Thought-Factory.net Philosophical Conversations Public Opinion philosophy.com Junk for code
parliament house.gif
RECENT ENTRIES
SEARCH
ARCHIVES
Commentary
Media
Think Tanks
Oz Blogs
Economic Blogs
Foreign Policy Blogs
International Blogs
Media Blogs
South Australian Weblogs
Economic Resources
Environment Links
Political Resources
Cartoons
South Australian Links
Other
www.thought-factory.net
"...public opinion deserves to be respected as well as despised" G.W.F. Hegel, 'Philosophy of Right'

Libya: regime change « Previous | |Next »
April 17, 2011

The liberal internationalist's humanitarian case for intervention in Libya does look like a continuation of America's self-ordained role as global policeman that has seen the US fight several genuine wars (Korea, Vietnam, Iraq, Afghanistan etc) and engage in countless military interventions. Libya is about regime change at the point of a gun.

RowsonMLibya.jpg Martin Rowson

America, as Chalmers Johnson pointed out, acquired an empire as it expanded its military bases during the Cold War, and it now appears after the Cold War to be engaged in a war without end to advance global peace and freedom. The "American Century" has been only 70 years (from 1940-2010). The key to this empire is hard power of the hammer:--whatever needs to be done is to be done by the military.

More often than not the tools of American foreign policy are those of force and hard power, especially with respect to the core US response to events in the regional politics of the Islamic world. Congress now plays no role in deciding on wars and military interventions within the the changes sweeping through the Middle East. The President calls the shots. Congress agrees. America is not the beacon of democracy anymore.

This time round in the greater Middle East the US empire intervenes into a civil war in Libya. We hear "humanitarian intervention" and understand that to mean "regime change" and we do it without blinking even though we know that the only way that solves America's fiscal problems is by sensibly cutting both defense spending as well as increasing revenues.

| Posted by Gary Sauer-Thompson at 11:11 PM | | Comments (9)
Comments

Comments

Sadly, pride in being righteous and comparatively unselfish, such as the USA could justifiably feel in 1945, can easily turn into the paranoid self-congratulation of contemporary American Exceptionalism. Much US foreign policy seems motivated these days by nothing more than a juvenile obsession with punishing people they don't like and showing the world they are still The Man. That Gaddafi is rude to us and wears a funny hat! Bomb the bastard!!

If being unpleasant and wearing a ridiculous hat WAS a capital offense... Bob Katter would be a goner.

Very true mars ... not to mention our last Liberal PM.

The US is an overextended empire--economically stressed and militarily extended in wars it can’t afford to win or lose.

The dream of establishing a worldwide Pax Americana is just that --a dream. The US is an empire in decline.

The Americans are still in denial that their empire is in decline. Hell, they even deny that their national security state is an empire.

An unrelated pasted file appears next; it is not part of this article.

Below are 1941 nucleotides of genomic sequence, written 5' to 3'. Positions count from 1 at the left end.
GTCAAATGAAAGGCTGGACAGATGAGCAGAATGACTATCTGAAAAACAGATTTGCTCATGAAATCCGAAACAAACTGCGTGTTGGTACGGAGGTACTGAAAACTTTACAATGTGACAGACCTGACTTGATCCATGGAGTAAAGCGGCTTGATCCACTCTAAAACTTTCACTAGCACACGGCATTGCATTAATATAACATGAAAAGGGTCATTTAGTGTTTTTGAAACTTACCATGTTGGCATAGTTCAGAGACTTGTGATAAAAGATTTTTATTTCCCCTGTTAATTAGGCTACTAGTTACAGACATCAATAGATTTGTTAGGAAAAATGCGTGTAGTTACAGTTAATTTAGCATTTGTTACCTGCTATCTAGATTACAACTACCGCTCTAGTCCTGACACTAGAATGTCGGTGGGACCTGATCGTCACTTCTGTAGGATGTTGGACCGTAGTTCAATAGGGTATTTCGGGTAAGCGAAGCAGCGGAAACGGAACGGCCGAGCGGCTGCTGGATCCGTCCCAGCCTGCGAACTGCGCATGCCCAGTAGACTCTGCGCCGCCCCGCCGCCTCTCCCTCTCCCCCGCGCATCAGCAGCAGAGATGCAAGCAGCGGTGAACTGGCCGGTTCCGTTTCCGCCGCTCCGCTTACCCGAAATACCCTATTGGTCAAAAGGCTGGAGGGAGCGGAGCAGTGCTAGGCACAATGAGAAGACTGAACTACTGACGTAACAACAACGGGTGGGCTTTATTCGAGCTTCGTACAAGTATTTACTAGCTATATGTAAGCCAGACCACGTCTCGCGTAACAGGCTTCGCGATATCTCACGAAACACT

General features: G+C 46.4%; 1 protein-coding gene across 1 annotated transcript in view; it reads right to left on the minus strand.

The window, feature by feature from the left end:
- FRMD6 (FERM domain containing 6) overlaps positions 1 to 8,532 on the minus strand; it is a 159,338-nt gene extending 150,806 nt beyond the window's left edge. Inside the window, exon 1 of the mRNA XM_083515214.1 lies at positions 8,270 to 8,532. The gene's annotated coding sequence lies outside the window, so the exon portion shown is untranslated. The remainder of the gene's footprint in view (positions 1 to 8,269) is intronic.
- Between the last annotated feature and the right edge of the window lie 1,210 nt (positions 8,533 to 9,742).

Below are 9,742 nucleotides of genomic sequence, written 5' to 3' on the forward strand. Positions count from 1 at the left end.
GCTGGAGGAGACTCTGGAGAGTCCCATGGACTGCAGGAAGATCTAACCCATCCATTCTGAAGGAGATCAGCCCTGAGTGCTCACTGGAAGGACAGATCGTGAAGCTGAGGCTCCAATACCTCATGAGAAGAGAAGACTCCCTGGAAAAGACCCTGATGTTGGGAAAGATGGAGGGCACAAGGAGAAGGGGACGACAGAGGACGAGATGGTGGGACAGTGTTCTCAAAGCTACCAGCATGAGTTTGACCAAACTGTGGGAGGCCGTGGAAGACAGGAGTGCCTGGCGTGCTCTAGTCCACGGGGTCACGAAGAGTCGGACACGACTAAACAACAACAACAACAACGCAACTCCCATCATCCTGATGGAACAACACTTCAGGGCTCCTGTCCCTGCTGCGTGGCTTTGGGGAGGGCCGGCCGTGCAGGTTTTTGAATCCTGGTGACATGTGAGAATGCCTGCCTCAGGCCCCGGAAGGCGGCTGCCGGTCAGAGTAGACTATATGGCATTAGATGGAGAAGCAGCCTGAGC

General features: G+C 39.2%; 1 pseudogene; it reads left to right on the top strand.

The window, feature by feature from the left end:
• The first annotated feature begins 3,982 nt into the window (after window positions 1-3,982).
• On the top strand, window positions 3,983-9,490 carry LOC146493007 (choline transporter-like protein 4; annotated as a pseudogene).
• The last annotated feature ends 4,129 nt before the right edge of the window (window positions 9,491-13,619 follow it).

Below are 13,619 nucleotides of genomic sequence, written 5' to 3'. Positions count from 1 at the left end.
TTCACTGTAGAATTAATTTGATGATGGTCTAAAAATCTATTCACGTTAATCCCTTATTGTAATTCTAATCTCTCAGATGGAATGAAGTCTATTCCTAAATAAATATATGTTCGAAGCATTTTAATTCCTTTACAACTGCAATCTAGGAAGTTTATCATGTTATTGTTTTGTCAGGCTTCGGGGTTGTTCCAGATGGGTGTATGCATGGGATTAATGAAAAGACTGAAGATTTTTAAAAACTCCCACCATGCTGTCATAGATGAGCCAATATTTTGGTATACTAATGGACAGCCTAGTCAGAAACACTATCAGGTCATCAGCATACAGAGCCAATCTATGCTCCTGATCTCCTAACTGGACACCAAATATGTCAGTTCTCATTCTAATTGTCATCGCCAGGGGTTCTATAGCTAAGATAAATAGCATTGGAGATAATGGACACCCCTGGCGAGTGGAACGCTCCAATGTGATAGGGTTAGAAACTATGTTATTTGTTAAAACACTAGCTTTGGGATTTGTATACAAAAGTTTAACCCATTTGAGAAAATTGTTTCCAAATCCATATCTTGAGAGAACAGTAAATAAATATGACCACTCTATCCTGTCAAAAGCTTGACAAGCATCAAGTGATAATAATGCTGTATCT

Other countries may have had empires---Rome, Spain, Chinese, Great Britain, Soviets---but not America. They are the exception.

The spectre of another Iraq-like quagmire looms large over the Libyan battlefield if If Gaddafi refuses to step down. Then we have a military stalemate.

There is a sense of déjà vu here.

The war in Libya is in rapid transition: from an intervention advocated initially on humanitarian grounds and supported by a United Nations Security Council resolution, to an attempt to destroy a regime by Nato (essentially an Anglo-French operation). Just like Afghanistan--the prospect of a long war. Libya is currently engaged in a prolonged and messy contest for power.

Gaddafi and his immediate circle are determined to retain power; the hard core of the regime as well as several key tribes have remained loyal; and it is conceivable that he will hang onto his Tripoli power-base.

For the moment Libya is effectively partitioned with the dividing line running along the old frontier between the historic provinces of Cyrenaica and Tripolitania. Gaddafi's troops may not be able to advance in the face of air strikes, but they also have not retreated pell-mell after heavy losses. They have adapted to the air threat by driving around in dirt-covered pick-ups which look exactly the same as those driven by rebels and civilians.

If Gaddafi were to hold on in this way, a likely prospect would be a military and political stalemate in Libya that could last for some considerable time to come. 
The prospect is that the current conflict deteriorates into a bitter and costly civil war, with Nato aiding one side but deeply reluctant to deploy troops on the ground.

That proves a space for Gaddafi to present himself as a Libyan nationalist defending his country against imperial control.

The credit agency Standard & Poor's threatens to downgrade America's AAA credit rating unless more drastic steps are taken to cut the deficit.

That must be a blow to the faith America has in its exceptionalism and supremacy.The reality is one of military over-reach and lack of money--signs of an empire in decline.

It is not just a humanitarian mission.

Nato is also bombing Libya because the US, France and Britain have an eye on Libya being among the 10 top oil producers in the world.

Western power is being used to ensure the fallout is favourable to the West's need for oil. So Nato's goal is regime change. That means mission creep ie., boots on the ground.

Britain is now publicly doing what it expressly said it would not do when the no-fly intervention began: putting boots on the ground in Libya.